The Truth about Tithing: Discover What the Bible Says and Doesn’t Say
We’re supposed to tithe to the local church, to give 10 percent of our income, right? Hold on. Not so fast. What does the Bible say about tithing?
The Bible talks a lot about tithing, of giving one tenth of what we have to God. However, there are multiple tithes mandated in the Old Testament. Bible scholars say that when these are added up, they average out to 23 percent a year (one tithe is given every three years). That’s close to one quarter, far more than one tenth.
These Old Testament tithes were commanded by God to support the religious institution of the day: the temple, the Levites, and the priests. To equate the Old Testament temple and its priests with the modern day church and its ministers is a misapplication. When Jesus fulfilled the law, he replaced both, turning us – you and me – into priests and making us into his temple.
Instead, Jesus talked about helping those in need and being good stewards. The early church in Acts shared all they had with each other; that’s 100 percent. And being a good steward of all God has blessed us with also implies 100 percent. We are to use every penny in the best way possible.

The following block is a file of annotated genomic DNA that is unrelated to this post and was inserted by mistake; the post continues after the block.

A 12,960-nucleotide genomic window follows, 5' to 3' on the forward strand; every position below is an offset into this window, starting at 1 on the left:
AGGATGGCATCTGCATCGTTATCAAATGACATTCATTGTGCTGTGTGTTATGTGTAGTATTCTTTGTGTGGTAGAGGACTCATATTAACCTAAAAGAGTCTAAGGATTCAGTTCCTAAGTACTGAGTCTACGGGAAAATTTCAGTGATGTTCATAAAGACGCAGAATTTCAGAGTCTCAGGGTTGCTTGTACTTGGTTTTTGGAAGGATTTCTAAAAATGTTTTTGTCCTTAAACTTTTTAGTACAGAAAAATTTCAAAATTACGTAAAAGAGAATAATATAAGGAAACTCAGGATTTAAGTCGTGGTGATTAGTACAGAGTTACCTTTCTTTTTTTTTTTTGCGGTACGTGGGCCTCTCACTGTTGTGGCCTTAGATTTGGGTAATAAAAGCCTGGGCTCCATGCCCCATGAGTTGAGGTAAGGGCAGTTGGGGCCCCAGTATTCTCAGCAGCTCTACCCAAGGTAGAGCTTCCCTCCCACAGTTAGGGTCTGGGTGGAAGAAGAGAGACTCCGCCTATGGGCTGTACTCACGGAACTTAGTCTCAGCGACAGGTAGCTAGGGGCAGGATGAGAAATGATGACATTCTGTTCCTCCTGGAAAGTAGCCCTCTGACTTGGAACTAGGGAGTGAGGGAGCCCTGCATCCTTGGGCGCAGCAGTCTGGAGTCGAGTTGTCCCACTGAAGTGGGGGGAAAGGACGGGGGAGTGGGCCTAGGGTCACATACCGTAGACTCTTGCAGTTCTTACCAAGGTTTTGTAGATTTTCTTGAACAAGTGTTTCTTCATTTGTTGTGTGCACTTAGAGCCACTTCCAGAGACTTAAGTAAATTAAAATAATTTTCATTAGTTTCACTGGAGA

Whenever the New Testament mentions tithing, it always refers to the Old Testament practice. Nowhere do New Testament writers tell us to give 10 percent to the local church, yet that is precisely what many ministers preach. Rather, we see commands and examples to use the money God blesses us with to cover our needs (not our wants), help others, and advance God’s kingdom.
If you feel being a good steward of God’s money is to support your local church, then by all means, do so. However, if you thinks it’s better used somewhere else, then donate it to that cause, but don’t be misled by preachers who claim something the Bible doesn’t say.
Read more about the book of Acts in Dear Theophilus, Acts: 40 Devotional Insights for Today’s Church now available in e-book, paperback, and hardcover.
Peter DeHaan writes about biblical spirituality, often with a postmodern slant. He seeks a fresh approach to faith and following God through the lens of scripture, without the baggage of made-up traditions and meaningless practices. Read more in his books, blog, and weekly email updates.